Pacemaker hacking devices don't kill people.
Pacemaker hacking device control kills people.
posted by spock at 9:25 AM on August 13, 2008 [1 favorite]


> If you hack a pacemaker and cause a persons death surely that's a murder charge?

So don't kill them. Just keep 'em lethargic. Or, in the athletes scenario above, keep the heart rate at a steady 140bpm or so, enough to perform but not enough to win.
posted by ardgedee at 9:27 AM on August 13, 2008


...or, to be extra devious, to make them overperform in the qualifiers so that they're too overworked to score well in the main event.
posted by ardgedee at 9:30 AM on August 13, 2008


If you hack a pacemaker and cause a persons death surely that's a murder charge? Any lawyers care to comment?

I think we'd need a prosecutor, not simply a lawyer. Certainly, from an ethical standpoint, one would be responsible for another's death. But whether one had enough evidence to charge, and the exact crime one would be charged with is much murkier. There is a whole gamut from "unintentional manslaughter" to "premeditated murder" that depend upon the circumstances, motive/intent, state of mind at the time, etc. Then there is the evidence phase. Mere possession of pacemaker hacking equipment does not equal being the person responsible for the crime. One would have to prove the circumstances and opportunity and weigh that against the defendant's alibi before tying a particular hacking device to the person "pulling the trigger". Then there is the question of how one determines the pacemaker's defect was caused by the hacking device at all, as opposed to being an intrinsic failure.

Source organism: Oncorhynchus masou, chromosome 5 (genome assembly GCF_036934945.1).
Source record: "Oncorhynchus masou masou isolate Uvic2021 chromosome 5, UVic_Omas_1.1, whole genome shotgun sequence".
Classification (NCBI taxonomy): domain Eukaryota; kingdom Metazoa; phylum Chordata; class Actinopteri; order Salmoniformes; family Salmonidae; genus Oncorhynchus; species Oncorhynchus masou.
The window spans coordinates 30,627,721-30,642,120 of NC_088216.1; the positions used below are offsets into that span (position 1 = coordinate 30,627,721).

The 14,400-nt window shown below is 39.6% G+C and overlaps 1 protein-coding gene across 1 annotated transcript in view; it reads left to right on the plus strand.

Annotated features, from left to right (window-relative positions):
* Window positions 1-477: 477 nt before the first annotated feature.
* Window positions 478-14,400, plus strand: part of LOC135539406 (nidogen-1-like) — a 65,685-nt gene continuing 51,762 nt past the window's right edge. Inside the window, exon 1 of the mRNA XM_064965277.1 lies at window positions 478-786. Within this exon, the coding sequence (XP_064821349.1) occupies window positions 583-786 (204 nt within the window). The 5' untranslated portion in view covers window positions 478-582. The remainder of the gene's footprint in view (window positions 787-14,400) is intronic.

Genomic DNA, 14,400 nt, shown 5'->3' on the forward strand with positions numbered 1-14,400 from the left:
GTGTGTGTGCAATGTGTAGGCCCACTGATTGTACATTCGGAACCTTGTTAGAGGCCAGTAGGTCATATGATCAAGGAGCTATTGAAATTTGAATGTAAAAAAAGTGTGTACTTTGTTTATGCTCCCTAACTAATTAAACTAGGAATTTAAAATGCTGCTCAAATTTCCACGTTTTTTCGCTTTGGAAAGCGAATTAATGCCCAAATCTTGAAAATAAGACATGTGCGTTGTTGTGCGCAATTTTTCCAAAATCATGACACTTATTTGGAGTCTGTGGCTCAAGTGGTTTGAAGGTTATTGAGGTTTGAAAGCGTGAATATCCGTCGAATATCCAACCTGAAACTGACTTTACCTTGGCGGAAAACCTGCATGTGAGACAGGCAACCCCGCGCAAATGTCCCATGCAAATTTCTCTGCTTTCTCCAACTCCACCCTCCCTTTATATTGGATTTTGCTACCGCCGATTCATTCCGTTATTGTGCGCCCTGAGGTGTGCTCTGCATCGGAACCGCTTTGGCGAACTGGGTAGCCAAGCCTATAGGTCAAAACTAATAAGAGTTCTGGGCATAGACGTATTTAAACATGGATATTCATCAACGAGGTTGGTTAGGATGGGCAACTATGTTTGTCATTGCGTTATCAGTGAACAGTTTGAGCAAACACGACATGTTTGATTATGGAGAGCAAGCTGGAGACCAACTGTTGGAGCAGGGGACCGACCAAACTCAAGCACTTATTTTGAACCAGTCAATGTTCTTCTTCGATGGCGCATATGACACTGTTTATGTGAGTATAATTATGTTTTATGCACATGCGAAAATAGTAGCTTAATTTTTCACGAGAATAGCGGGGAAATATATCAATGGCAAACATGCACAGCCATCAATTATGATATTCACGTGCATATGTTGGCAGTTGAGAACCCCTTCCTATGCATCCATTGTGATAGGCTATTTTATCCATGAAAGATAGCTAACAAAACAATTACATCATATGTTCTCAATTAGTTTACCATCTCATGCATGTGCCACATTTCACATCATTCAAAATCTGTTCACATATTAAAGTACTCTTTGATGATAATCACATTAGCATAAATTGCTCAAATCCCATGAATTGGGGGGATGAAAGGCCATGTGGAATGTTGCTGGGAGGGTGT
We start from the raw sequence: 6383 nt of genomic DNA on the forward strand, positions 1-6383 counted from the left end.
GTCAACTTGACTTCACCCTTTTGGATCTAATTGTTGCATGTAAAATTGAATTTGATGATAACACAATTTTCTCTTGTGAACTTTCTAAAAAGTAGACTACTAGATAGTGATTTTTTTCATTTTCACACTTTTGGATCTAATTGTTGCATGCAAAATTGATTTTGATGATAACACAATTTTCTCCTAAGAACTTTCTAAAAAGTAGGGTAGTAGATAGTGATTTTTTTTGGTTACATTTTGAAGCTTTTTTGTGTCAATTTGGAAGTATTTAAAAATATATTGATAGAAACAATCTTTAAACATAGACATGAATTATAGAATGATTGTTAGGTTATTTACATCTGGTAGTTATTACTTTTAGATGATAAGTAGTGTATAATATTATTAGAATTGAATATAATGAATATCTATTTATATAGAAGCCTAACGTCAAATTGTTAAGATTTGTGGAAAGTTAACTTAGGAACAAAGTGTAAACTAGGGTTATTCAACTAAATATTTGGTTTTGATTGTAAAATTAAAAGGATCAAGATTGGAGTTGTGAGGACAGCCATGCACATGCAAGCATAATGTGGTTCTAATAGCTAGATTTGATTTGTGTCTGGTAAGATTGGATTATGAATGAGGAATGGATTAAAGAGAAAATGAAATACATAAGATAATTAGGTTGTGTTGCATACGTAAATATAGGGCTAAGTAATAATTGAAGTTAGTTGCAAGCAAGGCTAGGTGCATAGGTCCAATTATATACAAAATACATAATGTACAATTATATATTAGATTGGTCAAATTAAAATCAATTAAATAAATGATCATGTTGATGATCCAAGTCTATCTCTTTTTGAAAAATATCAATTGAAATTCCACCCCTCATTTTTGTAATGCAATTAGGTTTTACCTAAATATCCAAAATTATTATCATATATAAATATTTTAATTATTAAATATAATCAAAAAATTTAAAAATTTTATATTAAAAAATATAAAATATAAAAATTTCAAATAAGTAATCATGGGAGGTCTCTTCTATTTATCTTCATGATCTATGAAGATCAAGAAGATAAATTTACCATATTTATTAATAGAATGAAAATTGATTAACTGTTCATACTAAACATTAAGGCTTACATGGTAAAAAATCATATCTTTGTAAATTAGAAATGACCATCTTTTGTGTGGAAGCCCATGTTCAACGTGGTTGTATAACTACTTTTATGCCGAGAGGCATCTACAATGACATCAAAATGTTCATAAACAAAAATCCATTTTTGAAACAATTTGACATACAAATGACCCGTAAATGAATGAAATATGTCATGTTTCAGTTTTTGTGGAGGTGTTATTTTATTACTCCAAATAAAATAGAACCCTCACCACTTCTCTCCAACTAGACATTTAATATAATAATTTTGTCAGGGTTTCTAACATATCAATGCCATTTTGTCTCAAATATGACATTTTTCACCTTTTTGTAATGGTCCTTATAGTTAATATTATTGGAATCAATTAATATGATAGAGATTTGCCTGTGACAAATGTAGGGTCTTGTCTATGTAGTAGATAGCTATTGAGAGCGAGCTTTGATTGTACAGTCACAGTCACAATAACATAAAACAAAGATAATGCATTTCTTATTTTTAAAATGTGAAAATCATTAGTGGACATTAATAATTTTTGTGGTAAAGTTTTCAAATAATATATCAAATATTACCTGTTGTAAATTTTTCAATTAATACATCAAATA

I can see it being in the interests of doctors (and their malpractice insurers), medical facilities administrators and pacemaker manufacturers to not even open this can of worms (to the detriment of any current and future victims).